What’s Up With PhotoBucket?

Photobucket.com is a cool site that allows people to upload and edit pictures in a library. I signed up mainly because it’s a free service. Plus, I needed to find a way to link photos to my sidebar on my blog.

The main reason I joined PhotoBucket–to resize images for headers and book cover dimension specifications on different ebook sites.

Yesterday I went through the routine of downloading my new Something’s Amiss ebook cover to my computer, then uploading it to PhotoBucket. I appreciated Sandra Giles’s hard work, but I wanted something that conveys the women’s fiction/romance genre. When I see ‘customer also viewed’ tabs on Amazon, the covers looked nothing like mine. I’m all for being different, but when you’re trying to sell books, sometimes it’s best to fit in.

I edited the photo like I usually do by resizing it, then saved the changes. What the–? I got a notification saying the picture can’t be over like 800 pixels. That’s not even close to ebook specifications on websites like Amazon, Barnes and Noble, and Smashwords. I almost panicked, thinking I can’t use book covers anymore unless I buy some expensive software or use the cover creator on the websites.

Load and behold, I don’t give up easily. I went to my dashboard on KDP (Amazon) and hit the basic cover creator option. I downloaded the image after picking one of the templates. It was fairly simple to remove the text the creator supplied. By saving it, the cover looks exactly how I wanted it. Yea, I found an affordable way to use book covers without having to resize. This will be handy in case cover designers don’t send the right measurements.

For all the writers out there, have you found any secrets useful in publishing your ebooks at an affordable cost?

Keep smiling,

Yawatta Hosby

A Day In the Life…Celebrating Anniversaries and Making Executive Decisions


How is that possible? Because I decided to take both of my books off of Smashwords and Barnes and Noble. The majority of my sales come from Amazon, so I might as well benefit from their awesome program they have for authors called the KDP program. This means I can determine when I want a book to be free or discounted for only .99 cents with a countdown. My books are also available in the Kindle Lending Library, meaning prime members can borrow it for free.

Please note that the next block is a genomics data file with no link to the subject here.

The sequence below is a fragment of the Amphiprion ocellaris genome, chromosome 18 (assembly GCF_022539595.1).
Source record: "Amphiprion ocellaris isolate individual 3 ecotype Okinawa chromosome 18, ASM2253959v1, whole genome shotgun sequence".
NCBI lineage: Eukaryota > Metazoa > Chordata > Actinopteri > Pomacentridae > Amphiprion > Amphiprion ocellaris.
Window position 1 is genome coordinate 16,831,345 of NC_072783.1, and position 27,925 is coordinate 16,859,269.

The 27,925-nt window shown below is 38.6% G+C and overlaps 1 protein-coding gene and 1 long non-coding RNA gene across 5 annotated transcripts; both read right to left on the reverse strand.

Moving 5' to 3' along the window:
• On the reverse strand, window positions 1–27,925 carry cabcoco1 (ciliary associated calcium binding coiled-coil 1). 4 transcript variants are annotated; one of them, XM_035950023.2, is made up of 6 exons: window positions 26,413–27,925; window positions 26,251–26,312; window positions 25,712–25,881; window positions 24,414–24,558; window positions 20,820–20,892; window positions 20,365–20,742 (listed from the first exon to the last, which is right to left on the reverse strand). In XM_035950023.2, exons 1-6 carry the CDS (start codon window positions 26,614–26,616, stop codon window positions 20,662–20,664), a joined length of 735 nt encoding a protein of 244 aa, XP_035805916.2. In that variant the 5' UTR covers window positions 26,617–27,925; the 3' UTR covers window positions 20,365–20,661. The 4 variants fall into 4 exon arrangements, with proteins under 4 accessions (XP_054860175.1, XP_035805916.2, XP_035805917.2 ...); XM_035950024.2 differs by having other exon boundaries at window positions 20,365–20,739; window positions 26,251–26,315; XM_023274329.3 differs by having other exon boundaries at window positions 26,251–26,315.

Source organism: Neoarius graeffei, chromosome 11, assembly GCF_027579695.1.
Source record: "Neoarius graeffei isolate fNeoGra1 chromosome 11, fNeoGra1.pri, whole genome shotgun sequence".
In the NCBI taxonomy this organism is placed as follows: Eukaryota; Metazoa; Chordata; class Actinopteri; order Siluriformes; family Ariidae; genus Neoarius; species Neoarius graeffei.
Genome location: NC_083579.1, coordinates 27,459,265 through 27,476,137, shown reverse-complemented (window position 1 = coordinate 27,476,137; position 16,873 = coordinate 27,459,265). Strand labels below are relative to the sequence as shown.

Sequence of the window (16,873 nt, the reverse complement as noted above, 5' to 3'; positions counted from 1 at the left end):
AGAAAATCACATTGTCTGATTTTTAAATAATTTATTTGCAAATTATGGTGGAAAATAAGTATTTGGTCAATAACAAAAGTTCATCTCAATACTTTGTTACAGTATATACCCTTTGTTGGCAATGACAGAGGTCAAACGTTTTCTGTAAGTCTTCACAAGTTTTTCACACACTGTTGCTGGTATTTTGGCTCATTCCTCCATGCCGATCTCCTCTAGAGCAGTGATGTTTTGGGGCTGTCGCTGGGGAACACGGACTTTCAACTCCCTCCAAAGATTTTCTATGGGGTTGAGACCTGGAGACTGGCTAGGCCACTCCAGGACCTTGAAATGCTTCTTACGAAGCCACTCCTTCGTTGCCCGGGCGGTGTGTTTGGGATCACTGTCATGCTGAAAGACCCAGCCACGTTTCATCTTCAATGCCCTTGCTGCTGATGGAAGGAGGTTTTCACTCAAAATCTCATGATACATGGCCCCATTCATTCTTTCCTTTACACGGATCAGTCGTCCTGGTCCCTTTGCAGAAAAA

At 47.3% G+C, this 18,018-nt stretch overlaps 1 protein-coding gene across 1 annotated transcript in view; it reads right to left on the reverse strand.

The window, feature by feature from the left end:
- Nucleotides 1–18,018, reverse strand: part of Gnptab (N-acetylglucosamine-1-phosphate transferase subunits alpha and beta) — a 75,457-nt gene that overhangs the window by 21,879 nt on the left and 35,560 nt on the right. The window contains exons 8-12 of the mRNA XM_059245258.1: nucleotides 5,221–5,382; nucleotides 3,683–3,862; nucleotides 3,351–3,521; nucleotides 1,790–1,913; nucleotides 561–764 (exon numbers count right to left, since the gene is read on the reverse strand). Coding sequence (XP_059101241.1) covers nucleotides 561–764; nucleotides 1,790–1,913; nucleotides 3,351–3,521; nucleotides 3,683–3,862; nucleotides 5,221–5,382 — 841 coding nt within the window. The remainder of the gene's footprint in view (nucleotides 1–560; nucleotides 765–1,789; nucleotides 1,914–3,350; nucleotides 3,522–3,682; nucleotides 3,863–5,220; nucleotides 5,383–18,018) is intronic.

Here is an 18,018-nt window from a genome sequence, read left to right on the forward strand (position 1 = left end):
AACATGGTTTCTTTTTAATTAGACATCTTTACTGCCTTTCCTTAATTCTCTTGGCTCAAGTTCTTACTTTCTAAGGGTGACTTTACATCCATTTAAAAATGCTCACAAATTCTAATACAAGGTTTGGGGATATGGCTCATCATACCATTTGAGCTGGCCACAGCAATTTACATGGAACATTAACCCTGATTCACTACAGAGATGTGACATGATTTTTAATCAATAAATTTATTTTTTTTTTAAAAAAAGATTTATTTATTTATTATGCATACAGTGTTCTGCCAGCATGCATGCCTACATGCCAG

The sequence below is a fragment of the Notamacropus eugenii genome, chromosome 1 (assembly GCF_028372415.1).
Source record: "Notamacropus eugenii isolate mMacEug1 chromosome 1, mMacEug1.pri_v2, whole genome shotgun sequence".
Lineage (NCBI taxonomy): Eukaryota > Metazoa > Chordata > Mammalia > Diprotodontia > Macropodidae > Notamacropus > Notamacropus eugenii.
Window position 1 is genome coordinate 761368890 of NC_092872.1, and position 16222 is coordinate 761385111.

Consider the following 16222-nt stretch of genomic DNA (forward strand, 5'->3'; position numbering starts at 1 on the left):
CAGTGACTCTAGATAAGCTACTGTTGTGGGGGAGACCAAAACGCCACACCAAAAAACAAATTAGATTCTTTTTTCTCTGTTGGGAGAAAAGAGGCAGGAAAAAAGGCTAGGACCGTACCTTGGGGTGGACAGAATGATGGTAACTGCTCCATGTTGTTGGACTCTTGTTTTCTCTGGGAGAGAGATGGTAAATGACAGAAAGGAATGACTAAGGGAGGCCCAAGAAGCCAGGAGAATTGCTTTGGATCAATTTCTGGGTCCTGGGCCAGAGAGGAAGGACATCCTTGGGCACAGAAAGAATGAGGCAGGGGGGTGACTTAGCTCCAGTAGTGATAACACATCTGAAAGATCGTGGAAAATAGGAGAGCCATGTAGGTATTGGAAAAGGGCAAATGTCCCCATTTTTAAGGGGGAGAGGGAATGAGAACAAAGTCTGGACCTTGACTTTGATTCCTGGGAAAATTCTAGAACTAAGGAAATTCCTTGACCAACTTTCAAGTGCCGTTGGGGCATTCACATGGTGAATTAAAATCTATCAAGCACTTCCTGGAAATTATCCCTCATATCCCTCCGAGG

May 20th was my one-year anniversary of being a published author! So that was also a factor in my decision-making of giving readers a free gift. When I first started, I said that I would never give my book away. The most I would offer is a .99 cent sale. I learned along the way that offering your book free can actually be a benefit.

I lose out on getting royalties from those downloads, but I’ve reached readers willing to take a chance on me. Recently I checked Amazon, and my free ranking was #313–#10 Thriller and #13 Suspense with 762 downloads!!! That blew my mind, considering I hardly promoted the way I should have.

Maybe I’ll get reviews, maybe I won’t. Maybe I’ll gain fans, maybe I won’t. Maybe by the time they read my book I’ll already have something else available, maybe not. I can’t wait to see what the future brings!

I thought it’d be fun to list the things I’ve learned from my first year as a self-published author. Here goes:

  • Appreciate all readers and authors who reach out to you. Staying in contact with authors who write in your genre can provide great networking opportunities concerning guest posts and sharing tips on how to reach readers. And, staying in contact with readers (without spamming) is a good way to get a feel for what they like regarding what type of stories they’d like to see from you.
  • Have patience. It takes time to build a readership. Success isn’t calculated by how many books you sale. Success means you were vulnerable to put yourself out there. You were brave. But trust me, it’s always fun to keep checking  your stats on your dashboard and see readers buying your books!
  • Research different marketing strategies. It’s not a bad idea to jump on the bandwagon if something is popular. However, you must realize that promotion/marketing doesn’t work the same for everyone. Tweak ways to make it fit your comfort level. Remember DON’T SPAM.
  • Respect readers’ opinions. If they took the time to write a book review, thank them. Don’t harass them if you didn’t like what they said. Learn from their constructive criticism and keep it moving. Reviews are for readers, not authors. You wouldn’t believe how some authors go crazy over certain wording of a book review. Not everyone will love your book. That’s just the way the cookie crumbles.
  • Last but not least, view the experience as a marathon, not a race. Have fun with it! Keep an open mind and you’ll be all right.

Keep smiling,

Yawatta Hosby

What If A Serial Killer Lived In Your Neighborhood?